With so much good fantasy baseball information now available for free on the internet, or at little cost through books, magazines, and subscriptions, it can be hard to get an edge over your competition. One way that I try to find an advantage is by doing small research studies on fantasy-related topics that nobody has looked at. For example, because of the way baseball's scoring system assigns 'wins' to pitchers, I've always thought that relief pitchers would likely get a greater share of the team's wins in home games. Given that teams also win a greater percentage of games at home, I thought that there might be some potential advantage in certain formats to using middle relievers when they're pitching at home.
To test that theory, I put together a list of 18 good middle relievers, and added up their wins at home vs. their wins on the road. Because of the limited sample size, the results were inconclusive - 31 home wins vs. 26 road wins. Considering the rate at which home teams win games overall, that was a little less support for my theory than I expected. However, the study would be worth repeating for a larger group of pitchers.
My reason for expecting more relief wins at home can be illustrated with the following scenarios. Game is tied. Team is at home. Starting pitcher is pulled after 5 innings. Relief pitcher throws scoreless top of 6th inning, and home team scores in bottom of 6th. Reliever gets win. Now, same thing on the road. Starter is pulled after five innings. Team scores go ahead run in sixth inning. Reliever pitches scoreless bottom of sixth. Starter gets win. So basically, the middle reliever gets one extra inning of potential wins at home, and the starter gets on less inning of potential wins.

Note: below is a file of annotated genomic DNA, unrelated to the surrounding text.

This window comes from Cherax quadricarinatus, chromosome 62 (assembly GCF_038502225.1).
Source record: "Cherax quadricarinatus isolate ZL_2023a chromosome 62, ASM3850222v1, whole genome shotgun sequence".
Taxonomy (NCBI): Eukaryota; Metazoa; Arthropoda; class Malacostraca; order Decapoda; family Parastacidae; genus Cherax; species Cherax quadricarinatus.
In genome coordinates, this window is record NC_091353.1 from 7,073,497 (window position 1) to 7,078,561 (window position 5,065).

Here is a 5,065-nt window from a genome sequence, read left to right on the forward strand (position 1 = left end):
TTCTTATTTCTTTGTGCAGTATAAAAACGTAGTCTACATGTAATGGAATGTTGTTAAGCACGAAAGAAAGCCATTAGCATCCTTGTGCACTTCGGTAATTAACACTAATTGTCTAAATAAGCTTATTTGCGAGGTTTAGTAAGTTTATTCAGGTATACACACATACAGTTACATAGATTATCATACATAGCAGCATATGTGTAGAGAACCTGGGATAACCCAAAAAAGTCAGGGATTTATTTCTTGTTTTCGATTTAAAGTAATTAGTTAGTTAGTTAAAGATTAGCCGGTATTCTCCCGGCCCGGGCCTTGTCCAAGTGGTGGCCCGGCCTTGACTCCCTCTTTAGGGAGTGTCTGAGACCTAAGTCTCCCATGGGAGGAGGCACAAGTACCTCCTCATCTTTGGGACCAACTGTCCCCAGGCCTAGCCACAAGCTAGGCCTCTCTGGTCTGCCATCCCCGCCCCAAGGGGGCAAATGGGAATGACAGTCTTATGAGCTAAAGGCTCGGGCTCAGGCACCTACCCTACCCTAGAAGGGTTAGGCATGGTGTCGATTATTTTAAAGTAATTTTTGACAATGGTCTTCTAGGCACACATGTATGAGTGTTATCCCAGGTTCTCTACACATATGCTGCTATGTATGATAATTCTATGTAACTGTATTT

I think this is something that's worth studying further, using a larger sample size (more pitchers and for multiple years). Also, this effect would affect different pitchers differently, depending on their usage patterns. It would probably be worth categorizing the pitchers into 'types' based on usage, either using the six categories that Bill James used in his "2009 Relief Pitchers" article in The Bill James Handbook 2010
or basing it on some other combinaion of the 22 statistical categories he shows for each pitcher in the same article.